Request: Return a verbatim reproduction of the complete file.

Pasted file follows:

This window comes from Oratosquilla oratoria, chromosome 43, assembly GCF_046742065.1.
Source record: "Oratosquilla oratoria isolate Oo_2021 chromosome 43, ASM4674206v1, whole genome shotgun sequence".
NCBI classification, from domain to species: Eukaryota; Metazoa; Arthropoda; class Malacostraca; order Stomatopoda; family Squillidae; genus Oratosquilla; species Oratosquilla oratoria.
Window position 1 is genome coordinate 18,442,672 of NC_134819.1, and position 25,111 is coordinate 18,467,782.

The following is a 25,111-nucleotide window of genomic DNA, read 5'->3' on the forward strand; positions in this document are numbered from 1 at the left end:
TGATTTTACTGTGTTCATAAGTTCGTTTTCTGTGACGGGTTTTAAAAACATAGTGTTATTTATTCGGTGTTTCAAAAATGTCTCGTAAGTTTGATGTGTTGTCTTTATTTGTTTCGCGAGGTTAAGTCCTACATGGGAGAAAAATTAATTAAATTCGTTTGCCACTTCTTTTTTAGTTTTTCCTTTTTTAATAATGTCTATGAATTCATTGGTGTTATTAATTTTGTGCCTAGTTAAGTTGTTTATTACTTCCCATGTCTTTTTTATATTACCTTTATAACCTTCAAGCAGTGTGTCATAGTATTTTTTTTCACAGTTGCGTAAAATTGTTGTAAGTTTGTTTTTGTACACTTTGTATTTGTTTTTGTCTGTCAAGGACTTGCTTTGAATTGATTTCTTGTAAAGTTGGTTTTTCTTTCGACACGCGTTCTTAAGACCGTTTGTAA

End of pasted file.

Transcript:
This window comes from Oratosquilla oratoria, chromosome 43, assembly GCF_046742065.1.
Source record: "Oratosquilla oratoria isolate Oo_2021 chromosome 43, ASM4674206v1, whole genome shotgun sequence".
NCBI classification, from domain to species: Eukaryota; Metazoa; Arthropoda; class Malacostraca; order Stomatopoda; family Squillidae; genus Oratosquilla; species Oratosquilla oratoria.
Window position 1 is genome coordinate 18,442,672 of NC_134819.1, and position 25,111 is coordinate 18,467,782.

The following is a 25,111-nucleotide window of genomic DNA, read 5'->3' on the forward strand; positions in this document are numbered from 1 at the left end:
TGATTTTACTGTGTTCATAAGTTCGTTTTCTGTGACGGGTTTTAAAAACATAGTGTTATTTATTCGGTGTTTCAAAAATGTCTCGTAAGTTTGATGTGTTGTCTTTATTTGTTTCGCGAGGTTAAGTCCTACATGGGAGAAAAATTAATTAAATTCGTTTGCCACTTCTTTTTTAGTTTTTCCTTTTTTAATAATGTCTATGAATTCATTGGTGTTATTAATTTTGTGCCTAGTTAAGTTGTTTATTACTTCCCATGTCTTTTTTATATTACCTTTATAACCTTCAAGCAGTGTGTCATAGTATTTTTTTTCACAGTTGCGTAAAATTGTTGTAAGTTTGTTTTTGTACACTTTGTATTTGTTTTTGTCTGTCAAGGACTTGCTTTGAATTGATTTCTTGTAAAGTTGGTTTTTCTTTCGACACGCGTTCTTAAGACCGTTTGTAA